- 2 1/2 teaspoons baking soda
- 1 tablespoon ground ginger
- 1 1/2 teaspoons ground cinnamon
- 1 teaspoon ground cloves
- 3/4 teaspoon kosher salt
- 170 grams room temperature butter
- 200 grams brown sugar
- 1 large egg
- 85 grams fancy molasses
- 70 grams granulated sugar
- Spiced Pumpkin Buttercream
- 70 grams room temperature cream cheese
- 140 grams room temperature butter
- 45 grams pumpkin puree with water squeezed out
- 275 grams icing sugar
- 5 grams pure vanilla extract
- 3/4 teaspoon ground cinnamon
- 1/2 teaspoon ground ginger
- 1/2 teaspoon ground nutmeg
- 1/4 teaspoon ground cloves
- White Chocolate Drizzle
- 30 grams pure white chocolate
- Cookie Dough
- Whisk together flour, baking soda, salt, ginger, cinnamon and cloves. Set aside.
- In the bowl of a stand mixer fitted with the paddle attachment, cream the butter and brown sugar until light and fluffy (about 3 minutes) scraping the bowl at the halfway point.
- Add the egg and beat to combine. Scrape the bowl to make sure all the sugar is combined.
- Add molasses and mix to combine. Scrape bowl.
- With the mixer on low speed, slowly add the flour mixture until it is just combined. I found that there was some flour at the bottom, so I scraped the bowl one last time to make sure everything was uniform.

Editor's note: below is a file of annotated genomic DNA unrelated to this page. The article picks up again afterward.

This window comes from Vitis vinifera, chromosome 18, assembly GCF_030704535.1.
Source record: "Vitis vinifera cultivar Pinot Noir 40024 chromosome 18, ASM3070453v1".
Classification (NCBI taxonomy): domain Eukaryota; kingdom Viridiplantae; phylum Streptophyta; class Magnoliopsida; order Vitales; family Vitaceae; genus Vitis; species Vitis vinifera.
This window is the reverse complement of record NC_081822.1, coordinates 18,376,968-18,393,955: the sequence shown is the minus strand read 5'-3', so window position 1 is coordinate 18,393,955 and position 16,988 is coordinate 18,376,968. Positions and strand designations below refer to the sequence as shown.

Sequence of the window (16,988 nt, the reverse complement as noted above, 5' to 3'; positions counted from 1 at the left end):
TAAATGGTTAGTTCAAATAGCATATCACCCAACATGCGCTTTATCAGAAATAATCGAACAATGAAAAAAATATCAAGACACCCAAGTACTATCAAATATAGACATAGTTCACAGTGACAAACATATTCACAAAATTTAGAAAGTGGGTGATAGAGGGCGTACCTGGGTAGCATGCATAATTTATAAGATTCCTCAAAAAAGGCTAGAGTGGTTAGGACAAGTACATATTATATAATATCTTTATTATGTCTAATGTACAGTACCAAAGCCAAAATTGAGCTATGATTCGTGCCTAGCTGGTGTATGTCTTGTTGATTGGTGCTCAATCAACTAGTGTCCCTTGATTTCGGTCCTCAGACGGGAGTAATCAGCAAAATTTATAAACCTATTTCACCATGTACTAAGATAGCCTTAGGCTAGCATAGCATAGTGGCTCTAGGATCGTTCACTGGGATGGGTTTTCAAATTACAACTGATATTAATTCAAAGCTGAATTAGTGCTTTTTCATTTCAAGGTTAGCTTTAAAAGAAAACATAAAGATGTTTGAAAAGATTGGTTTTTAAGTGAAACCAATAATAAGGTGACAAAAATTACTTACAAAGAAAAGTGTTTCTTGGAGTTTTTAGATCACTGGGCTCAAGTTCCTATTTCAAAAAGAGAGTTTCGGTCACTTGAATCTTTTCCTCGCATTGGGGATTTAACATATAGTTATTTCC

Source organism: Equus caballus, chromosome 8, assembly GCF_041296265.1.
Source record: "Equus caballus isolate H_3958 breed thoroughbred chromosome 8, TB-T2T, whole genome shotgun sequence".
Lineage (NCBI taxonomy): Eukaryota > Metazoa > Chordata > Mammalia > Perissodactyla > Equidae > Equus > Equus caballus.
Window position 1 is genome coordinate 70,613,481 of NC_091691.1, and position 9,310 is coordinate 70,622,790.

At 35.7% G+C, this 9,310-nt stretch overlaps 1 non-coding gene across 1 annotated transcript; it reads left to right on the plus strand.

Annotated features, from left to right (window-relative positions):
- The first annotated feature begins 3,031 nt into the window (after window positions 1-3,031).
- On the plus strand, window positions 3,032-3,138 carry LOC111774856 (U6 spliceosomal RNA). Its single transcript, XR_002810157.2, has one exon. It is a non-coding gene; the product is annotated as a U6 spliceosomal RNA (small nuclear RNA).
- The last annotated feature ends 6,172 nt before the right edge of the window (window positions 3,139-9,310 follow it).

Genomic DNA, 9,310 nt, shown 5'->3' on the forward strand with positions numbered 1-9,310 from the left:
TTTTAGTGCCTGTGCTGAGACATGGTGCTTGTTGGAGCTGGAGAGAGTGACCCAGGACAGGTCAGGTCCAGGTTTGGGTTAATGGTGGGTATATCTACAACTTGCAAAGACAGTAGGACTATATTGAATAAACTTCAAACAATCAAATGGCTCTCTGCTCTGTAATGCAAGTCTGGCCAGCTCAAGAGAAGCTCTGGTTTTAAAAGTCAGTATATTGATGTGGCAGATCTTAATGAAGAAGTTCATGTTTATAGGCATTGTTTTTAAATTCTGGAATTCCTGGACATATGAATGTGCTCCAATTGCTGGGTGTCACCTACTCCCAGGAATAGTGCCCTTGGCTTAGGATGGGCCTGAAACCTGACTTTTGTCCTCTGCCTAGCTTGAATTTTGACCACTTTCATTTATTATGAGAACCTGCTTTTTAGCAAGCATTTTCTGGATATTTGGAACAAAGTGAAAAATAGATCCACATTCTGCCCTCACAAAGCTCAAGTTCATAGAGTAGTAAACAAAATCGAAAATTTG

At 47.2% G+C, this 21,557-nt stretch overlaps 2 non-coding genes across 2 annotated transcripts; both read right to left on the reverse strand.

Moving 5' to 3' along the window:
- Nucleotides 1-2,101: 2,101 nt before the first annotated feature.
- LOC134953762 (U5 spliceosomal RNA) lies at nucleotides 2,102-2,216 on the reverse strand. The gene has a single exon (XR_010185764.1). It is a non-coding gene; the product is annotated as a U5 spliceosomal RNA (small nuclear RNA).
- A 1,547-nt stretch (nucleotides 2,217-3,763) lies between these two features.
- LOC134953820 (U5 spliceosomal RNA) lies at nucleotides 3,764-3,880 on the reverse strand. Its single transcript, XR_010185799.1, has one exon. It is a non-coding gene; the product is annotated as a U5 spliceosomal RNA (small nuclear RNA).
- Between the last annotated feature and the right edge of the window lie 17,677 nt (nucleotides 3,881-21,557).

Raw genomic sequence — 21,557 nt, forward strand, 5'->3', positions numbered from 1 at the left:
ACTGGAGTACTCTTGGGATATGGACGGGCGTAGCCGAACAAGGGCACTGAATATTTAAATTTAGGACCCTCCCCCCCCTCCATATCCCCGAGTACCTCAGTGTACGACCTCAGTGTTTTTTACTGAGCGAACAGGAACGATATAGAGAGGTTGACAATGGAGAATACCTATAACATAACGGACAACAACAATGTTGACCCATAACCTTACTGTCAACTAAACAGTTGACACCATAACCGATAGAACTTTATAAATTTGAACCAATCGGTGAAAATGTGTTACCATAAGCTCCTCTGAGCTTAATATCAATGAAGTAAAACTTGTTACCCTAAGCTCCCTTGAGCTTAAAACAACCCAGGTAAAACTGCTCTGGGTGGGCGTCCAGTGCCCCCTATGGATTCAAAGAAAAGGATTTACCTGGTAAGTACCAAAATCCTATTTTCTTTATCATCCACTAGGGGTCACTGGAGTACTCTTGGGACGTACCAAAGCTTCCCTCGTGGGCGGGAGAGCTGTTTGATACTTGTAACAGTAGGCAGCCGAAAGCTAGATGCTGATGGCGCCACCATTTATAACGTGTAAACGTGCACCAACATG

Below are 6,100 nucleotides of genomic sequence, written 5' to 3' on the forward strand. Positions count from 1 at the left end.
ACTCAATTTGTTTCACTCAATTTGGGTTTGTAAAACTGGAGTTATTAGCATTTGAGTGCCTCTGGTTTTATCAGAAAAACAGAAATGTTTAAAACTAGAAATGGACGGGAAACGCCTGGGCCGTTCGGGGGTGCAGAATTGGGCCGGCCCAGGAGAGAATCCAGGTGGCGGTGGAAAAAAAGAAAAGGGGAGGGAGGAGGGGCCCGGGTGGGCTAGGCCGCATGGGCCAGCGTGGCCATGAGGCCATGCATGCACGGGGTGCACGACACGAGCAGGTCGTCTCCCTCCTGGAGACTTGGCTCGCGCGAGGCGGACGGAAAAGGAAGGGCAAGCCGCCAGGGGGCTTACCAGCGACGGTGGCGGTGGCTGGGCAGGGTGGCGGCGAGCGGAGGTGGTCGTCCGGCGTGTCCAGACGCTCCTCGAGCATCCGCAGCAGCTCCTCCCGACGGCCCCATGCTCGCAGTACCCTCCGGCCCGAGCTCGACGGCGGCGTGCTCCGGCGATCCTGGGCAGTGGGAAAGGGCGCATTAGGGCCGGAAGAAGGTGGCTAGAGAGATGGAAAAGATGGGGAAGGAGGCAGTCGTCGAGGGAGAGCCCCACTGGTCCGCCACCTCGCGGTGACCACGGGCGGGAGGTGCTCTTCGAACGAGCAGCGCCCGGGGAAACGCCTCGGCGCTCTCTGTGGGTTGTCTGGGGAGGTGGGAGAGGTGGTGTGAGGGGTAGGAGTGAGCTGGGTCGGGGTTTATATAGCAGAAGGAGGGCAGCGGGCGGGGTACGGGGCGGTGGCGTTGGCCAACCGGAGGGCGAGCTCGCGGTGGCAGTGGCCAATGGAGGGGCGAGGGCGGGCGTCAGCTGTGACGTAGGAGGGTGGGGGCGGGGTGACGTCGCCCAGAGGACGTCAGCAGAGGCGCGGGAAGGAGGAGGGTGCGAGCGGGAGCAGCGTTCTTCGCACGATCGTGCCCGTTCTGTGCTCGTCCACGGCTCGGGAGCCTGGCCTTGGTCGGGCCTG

- Cover the bowl with plastic wrap and chill in the fridge for an hour.
- Cookie Baking
- Preheat your oven to 350 degrees Fahrenheit and line 2 baking trays with parchment paper.
- Remove dough from the fridge and begin to roll into 1 inch balls.
- Place the granulated sugar in a bowl and roll each ball of dough in the sugar to coat.
- Place each ball of dough on the baking sheets leaving about 2 inches in between each ball of dough.
- Bake the cookies 1 tray at a time for 12-15 minutes. I only baked mine for 12 as my oven runs fairly hot and I like a chewier cookie.